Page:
Though day-to-day management might be more efficient because there will be fewer campaigns, we lose our ability to easily evaluate how various keywords and ads are performing per location.
Targeting a 20-mile radius around Waltham, MA
We could still create location-specific ad groups with location-specific copy, but we would potentially have hundreds of ad groups within one campaign, which isn’t ideal. You would also need to have a general ad group with roofing keywords that includes all of the locations as negative keywords. For example, if someone searches for “roofers in newton,” you would have to include “newton” as a negative keyword in the general roofing ad group to ensure the query triggers the right keyword (and ad). You can also use ad customizers to showcase the user’s location in the ad, but this particular ad won’t always show, as you need to have at least one static ad in every ad group.
Though this strategy isn’t my first choice, it may make sense in a few scenarios. If you only have a few locations (let’s say fewer than 10), it’s not as cumbersome to segment performance by location. You may also have a smaller budget, which actually makes it counterintuitive to segment so granularly. In other words, the individual budgets per location would be so small that you would potentially lose impressions because budgets weren’t high enough.
Finally, the traffic might not be there to warrant a more granular breakout. If you have five locations in southeast Idaho, there may not be a huge impression share, thus allowing for a simpler structure.
Multiple accounts with location-based campaigns
The other route you can take is to create individual AdWords accounts per individual location. Using our example, Newton and Ipswich would each get their own accounts. The campaign structure isn’t as important because you are only targeting one location in each account.
Though reporting would be easier, the challenging part would be flipping through multiple accounts on a daily basis, even if they were all under one My Client Center (MCC). You would also need to create unique conversion and remarketing codes per account. Generally, the more pixels there are on a page, the longer it takes to load, which will negatively impact conversion rate.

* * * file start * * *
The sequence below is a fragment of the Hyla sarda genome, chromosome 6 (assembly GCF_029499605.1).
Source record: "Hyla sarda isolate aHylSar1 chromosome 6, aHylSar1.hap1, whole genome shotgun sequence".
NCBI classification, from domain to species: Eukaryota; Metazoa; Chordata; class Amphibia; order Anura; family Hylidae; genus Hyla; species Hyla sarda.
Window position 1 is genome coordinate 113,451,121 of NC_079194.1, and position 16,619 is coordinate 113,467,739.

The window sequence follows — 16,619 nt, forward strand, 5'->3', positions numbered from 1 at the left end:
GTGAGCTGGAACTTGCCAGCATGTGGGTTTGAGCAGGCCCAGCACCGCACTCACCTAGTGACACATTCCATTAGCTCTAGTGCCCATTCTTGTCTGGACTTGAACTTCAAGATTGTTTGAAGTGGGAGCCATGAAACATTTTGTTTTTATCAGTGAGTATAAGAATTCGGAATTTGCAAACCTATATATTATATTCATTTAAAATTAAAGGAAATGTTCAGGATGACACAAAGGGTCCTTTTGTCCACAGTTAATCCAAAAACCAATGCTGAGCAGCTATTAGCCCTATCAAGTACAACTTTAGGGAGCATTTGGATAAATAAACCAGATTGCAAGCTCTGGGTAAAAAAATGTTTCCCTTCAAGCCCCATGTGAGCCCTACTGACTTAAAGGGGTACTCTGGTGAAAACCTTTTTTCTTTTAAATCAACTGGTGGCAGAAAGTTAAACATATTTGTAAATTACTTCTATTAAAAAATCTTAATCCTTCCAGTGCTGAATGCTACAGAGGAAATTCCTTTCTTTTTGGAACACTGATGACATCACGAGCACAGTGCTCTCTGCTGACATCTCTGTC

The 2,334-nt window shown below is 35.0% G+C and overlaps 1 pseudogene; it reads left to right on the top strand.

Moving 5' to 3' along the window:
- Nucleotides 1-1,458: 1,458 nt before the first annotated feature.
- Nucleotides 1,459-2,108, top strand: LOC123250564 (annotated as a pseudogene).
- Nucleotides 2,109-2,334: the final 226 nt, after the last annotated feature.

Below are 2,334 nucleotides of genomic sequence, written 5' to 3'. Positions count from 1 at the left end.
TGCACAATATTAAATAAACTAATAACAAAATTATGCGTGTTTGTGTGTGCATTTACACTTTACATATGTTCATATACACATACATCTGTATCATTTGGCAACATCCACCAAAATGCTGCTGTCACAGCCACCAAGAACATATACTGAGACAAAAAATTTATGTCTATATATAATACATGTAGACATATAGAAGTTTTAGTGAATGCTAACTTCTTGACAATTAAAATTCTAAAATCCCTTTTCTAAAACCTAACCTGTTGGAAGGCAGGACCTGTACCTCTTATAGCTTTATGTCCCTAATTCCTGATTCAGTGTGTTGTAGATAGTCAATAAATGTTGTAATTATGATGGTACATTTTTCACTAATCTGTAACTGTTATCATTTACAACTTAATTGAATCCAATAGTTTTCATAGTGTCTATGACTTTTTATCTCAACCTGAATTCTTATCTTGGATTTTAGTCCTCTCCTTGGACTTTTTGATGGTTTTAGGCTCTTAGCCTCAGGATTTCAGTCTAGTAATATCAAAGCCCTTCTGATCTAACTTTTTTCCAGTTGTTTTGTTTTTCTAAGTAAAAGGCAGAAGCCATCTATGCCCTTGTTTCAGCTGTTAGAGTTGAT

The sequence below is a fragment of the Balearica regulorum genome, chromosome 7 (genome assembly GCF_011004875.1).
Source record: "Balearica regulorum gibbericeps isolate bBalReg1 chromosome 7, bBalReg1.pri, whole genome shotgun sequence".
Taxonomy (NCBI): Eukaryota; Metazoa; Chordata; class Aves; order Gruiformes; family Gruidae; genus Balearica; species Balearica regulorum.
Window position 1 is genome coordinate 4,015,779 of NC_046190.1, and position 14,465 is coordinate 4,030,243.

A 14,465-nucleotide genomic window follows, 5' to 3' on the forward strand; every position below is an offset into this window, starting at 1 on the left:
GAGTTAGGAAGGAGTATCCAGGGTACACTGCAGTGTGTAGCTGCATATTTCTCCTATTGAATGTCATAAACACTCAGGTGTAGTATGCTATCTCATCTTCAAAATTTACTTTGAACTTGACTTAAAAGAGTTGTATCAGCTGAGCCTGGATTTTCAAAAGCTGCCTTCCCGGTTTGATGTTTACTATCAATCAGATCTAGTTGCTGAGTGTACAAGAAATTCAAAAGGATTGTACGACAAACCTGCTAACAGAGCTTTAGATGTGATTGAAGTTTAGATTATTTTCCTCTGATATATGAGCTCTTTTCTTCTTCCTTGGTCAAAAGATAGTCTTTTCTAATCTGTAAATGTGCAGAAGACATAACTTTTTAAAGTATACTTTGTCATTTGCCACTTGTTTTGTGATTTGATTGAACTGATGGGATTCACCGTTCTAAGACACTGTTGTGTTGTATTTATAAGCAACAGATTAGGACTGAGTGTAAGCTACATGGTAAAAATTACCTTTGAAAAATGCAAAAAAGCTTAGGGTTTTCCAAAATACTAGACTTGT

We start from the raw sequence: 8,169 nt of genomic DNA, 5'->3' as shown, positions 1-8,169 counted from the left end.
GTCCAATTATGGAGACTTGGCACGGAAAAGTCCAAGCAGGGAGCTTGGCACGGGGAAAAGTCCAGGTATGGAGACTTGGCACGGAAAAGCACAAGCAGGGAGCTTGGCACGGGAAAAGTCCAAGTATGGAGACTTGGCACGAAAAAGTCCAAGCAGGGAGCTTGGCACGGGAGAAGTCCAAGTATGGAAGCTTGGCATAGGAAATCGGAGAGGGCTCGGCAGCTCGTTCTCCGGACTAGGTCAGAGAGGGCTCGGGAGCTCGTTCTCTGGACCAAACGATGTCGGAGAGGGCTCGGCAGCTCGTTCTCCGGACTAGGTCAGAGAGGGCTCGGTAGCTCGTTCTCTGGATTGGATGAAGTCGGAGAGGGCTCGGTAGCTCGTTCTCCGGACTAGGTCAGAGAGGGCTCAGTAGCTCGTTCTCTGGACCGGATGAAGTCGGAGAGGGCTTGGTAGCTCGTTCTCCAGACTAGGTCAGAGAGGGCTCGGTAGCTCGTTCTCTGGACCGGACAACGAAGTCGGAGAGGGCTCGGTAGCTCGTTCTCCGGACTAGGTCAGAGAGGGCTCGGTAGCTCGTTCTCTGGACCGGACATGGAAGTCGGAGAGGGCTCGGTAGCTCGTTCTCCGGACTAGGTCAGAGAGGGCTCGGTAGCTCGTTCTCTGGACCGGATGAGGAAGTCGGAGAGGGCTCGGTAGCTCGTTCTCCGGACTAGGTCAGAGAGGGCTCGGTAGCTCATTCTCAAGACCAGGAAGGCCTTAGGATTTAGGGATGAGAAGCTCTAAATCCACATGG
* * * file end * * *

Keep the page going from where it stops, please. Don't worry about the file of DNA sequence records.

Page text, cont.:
My rule of thumb is one AdWords account per unique URL. Even if the company is the same, but has two different URLs, I would create two different accounts. Perhaps our roofing company has different URLs per location. Examples would be roofingnewton.com and roofingipswich.com. Even though the content is most likely the same (with the locations differing), it’s still two different sites. I would first recommend location-specific landing pages on the same URL (e.g., roofing.com/newton) before going the multiple account route, but you get the idea.
Another reason to run multiple accounts would be for payment issues. Perhaps each location wants to pay separately instead of utilizing the corporate account. This breakout makes it easy for each location to pay Google directly instead of going through corporate.
Each of these breakout techniques has its merits and negatives. Taking everything into consideration, I always prefer to utilize one account with location-based campaigns because it is cleaner. This style of management allows you to clearly review performance by location. Though management may be more cumbersome than with other techniques, it’s easier to act on the data.
After looking at the pros and cons, make sure you choose a structure that will work well for both you and your client.
Some opinions expressed in this article may be those of a guest author and not necessarily Search Engine Land. Staff authors are listed here.